With TAGteach, it is easy to reinforce behaviors precisely and quickly. The immediate, accurate feedback and positive reinforcement result in the child performing the correct action more often, and for longer periods of time. With immediate feedback and learning tasks broken down into small steps, children (and adults) can learn many new skills with TAGteach — at their own pace.

autism, TAGteach, ABA, positive reinforcementTAGteach International website.

TAGteach taggers available here.

Book by Martha Gabler about TAGteach for Autism.

More information, ask here.

Martha Gabler’s Mailing list sign-up here.







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Dear Special Needs Parents, Pay attention to these numbers: 21 and 2,000

autism, TAGteach, ABA, positive reinforcement

I’d like to talk about two numbers: 21 and 2,000. We need to be very aware of them.

My son is a teen now, so I attend a lot of Transitioning Youth meetings. The last meeting I went to was incredibly depressing because there were parents there with adult children in their early 20s, who had no access to benefits. They all had 21 or 2,000 problems, or both.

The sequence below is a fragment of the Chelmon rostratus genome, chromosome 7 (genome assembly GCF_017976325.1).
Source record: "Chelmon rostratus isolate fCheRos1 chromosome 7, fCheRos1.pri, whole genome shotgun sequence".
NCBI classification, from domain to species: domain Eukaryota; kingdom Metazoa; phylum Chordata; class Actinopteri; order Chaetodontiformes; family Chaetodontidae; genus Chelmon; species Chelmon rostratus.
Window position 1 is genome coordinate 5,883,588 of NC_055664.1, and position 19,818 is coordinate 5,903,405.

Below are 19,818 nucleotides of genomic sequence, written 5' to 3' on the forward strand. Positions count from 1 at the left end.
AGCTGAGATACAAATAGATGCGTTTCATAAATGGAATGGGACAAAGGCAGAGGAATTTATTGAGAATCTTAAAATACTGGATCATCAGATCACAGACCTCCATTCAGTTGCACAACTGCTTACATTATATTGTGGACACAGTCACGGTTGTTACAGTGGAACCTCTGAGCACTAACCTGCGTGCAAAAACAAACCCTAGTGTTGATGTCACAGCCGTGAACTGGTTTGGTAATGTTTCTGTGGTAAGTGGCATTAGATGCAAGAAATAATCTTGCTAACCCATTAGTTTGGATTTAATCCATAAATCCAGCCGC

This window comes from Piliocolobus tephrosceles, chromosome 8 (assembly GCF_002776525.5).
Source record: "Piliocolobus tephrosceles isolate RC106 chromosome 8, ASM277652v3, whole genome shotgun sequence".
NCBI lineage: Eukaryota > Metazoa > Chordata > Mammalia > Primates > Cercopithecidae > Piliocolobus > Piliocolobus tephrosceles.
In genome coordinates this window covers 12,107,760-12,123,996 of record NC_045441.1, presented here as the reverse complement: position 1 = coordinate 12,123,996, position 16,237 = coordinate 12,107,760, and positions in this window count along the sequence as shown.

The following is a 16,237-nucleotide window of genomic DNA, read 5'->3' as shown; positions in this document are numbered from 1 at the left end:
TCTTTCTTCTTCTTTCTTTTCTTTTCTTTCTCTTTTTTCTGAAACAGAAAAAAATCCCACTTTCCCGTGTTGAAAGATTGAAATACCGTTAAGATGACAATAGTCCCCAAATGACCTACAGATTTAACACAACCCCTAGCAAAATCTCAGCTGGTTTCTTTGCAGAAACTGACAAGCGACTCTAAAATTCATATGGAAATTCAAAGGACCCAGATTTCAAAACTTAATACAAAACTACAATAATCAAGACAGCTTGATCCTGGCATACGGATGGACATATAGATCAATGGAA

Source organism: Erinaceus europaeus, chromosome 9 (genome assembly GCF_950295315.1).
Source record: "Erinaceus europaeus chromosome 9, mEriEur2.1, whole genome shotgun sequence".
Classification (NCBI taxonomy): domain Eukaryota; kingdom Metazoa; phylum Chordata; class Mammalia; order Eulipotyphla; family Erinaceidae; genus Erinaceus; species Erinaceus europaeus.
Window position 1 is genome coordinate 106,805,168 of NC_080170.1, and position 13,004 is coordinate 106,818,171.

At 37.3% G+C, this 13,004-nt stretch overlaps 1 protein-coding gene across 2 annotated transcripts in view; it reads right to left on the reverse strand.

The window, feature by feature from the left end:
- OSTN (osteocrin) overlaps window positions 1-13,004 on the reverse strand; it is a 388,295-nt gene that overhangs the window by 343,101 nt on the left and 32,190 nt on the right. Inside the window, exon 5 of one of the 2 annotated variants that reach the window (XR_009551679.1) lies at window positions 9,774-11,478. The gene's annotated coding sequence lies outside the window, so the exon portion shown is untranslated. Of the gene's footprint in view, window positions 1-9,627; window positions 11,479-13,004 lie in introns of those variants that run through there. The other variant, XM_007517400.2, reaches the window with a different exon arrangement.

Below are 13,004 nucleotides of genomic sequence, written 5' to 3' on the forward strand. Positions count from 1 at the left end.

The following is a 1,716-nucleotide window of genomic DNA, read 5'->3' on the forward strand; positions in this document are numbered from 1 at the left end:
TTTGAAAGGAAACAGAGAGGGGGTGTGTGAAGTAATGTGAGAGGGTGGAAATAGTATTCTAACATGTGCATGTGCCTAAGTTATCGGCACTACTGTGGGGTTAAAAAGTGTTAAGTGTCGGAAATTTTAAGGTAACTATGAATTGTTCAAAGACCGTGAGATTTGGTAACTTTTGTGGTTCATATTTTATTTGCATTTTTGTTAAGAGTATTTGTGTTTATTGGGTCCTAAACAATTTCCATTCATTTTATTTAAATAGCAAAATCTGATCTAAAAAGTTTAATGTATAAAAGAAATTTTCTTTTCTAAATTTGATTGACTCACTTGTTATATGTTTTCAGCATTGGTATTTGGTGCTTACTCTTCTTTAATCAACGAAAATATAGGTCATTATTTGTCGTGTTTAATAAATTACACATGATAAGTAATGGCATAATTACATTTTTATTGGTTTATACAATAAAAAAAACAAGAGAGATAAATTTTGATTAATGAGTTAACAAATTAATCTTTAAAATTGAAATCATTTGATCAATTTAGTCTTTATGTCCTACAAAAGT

The 21 problem

Age 21 is the age of diagnosis, and these families missed that deadline. For a variety of reasons, these adult children did not have thorough diagnosis paperwork from before the age of 21. It is incredibly difficult to get services for an adult child if a diagnosis was not made before age 21. It is crucial, vital, and absolutely necessary to get full documentation of all disabilities affecting a child before age 21. Make sure every diagnosis is included. Build a solid paperwork trail. Keep track of all the important documents throughout the years: diagnosis, evaluations, reports, IEPs, etc.

The 2,000 problem